A peacefull, boring, Brazilian south with emancipation when slaves are too common and cheap to be worth arguing about, say, around the same time the Brazilians did, when the price and value of slaves dropped so far that the masters couldn't be bothered to round them up when they went to town and got a job. Which is pretty much what happened in Brazil.
And also without pruning my family tree quite so much. Or costing the US government so much money. Or granting the US government so much power.
Who knows, perhaps the USA and the CSA and the WSA might form a federation with the Canadians sometime around when the British lost a war to Germany around 1914?

David S Poepoe
November 22nd, 2007, 06:25 AM
Wkwillis I am bewildered by your concept of 'liberal' and 'conservative' states within the context of 1860s America. What exactly are you talking about?

wkwillis
November 22nd, 2007, 06:40 AM
Wkwillis I am bewildered by your concept of 'liberal' and 'conservative' states within the context of 1860s America. What exactly are you talking about?

Liberal means supporting one man, one vote, or at least one white man, one vote. The South had problems with an elite that really didn't like that and in South Carolina an elite that really, really, didn't like that.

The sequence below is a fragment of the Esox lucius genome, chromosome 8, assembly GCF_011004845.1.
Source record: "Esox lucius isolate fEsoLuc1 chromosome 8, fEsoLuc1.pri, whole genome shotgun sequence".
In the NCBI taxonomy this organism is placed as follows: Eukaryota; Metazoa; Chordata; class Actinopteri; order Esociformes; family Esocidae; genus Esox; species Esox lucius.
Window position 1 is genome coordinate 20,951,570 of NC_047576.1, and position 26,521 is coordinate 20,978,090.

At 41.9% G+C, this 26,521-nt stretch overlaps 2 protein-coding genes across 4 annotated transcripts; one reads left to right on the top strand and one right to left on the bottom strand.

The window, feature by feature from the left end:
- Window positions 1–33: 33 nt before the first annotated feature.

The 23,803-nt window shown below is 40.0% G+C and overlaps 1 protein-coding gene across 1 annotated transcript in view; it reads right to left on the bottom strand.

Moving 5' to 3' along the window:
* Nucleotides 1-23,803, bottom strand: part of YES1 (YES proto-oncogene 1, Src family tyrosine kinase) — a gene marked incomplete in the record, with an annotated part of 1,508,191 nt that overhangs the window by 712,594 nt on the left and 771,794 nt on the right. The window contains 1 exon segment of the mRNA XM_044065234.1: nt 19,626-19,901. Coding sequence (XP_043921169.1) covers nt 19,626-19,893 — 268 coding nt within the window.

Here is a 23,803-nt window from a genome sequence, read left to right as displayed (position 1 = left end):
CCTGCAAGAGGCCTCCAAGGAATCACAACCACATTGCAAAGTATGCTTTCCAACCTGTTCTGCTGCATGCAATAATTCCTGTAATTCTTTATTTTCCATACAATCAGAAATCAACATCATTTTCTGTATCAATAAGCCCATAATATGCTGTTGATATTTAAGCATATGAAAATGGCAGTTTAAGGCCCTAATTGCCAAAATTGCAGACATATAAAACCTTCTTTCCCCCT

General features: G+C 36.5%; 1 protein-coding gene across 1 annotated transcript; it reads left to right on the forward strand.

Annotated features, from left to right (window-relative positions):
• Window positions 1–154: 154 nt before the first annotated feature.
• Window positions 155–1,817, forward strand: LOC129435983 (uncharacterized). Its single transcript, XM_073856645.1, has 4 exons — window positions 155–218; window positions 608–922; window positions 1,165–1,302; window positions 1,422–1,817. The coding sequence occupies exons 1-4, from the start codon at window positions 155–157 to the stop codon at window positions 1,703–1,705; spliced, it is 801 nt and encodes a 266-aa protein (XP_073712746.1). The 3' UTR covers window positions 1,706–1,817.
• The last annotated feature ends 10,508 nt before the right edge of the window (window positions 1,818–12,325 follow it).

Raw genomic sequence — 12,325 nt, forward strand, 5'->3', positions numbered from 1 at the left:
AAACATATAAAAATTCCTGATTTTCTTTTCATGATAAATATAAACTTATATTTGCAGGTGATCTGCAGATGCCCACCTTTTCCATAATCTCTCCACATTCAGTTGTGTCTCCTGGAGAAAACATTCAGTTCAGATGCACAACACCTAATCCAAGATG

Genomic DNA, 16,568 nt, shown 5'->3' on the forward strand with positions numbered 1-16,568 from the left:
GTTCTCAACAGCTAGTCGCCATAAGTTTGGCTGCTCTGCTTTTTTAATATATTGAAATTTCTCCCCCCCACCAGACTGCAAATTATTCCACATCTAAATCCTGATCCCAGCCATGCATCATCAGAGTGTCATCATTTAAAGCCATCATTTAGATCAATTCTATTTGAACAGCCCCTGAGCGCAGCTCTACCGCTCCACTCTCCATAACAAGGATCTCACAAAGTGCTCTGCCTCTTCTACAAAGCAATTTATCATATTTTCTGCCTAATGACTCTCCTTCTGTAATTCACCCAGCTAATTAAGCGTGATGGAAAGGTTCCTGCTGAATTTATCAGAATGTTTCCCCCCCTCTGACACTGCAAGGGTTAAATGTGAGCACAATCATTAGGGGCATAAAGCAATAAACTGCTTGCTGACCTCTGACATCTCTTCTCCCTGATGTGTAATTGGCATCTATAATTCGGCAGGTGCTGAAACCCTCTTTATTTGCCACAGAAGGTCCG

Liberal means getting rid of slavery by letting the people that lived there, or at least the white people that lived there, vote on their government. These pioneer elected governments all got rid of slavery, except Texas.
Liberal means giving people public land for free if you lived on it for five years, or at least selling it in small chunks so the pioneers could afford to buy it and then clear it, sell produce, buy more, clear it, sell produce, buy more, etc.
Liberal means supporting free public education, in some cases free public high schools for higher scoring students, and in some especially liberal states, free college education for school teachers, what used to be called 'normal' schools.
Liberal means giving public land for railroads to build on, so some of the increase in value of the land caused by cheap railroad transit went to the railroads.
Liberal means establishing freedom of speech, forbidding postmasters to open packages and confiscate books or newspapers that they disagreed with.
Liberalism in 1860 only partly resembles liberalism in 1960.

Liberalism in 1860 is what the North enacted when the South didn't have any Senators or Representatives to block them from passing laws.

David S Poepoe
November 22nd, 2007, 04:38 PM
Liberal means supporting one man, one vote, or at least one white man, one vote. The South had problems with an elite that really didn't like that and in South Carolina an elite that really, really, didn't like that.
.....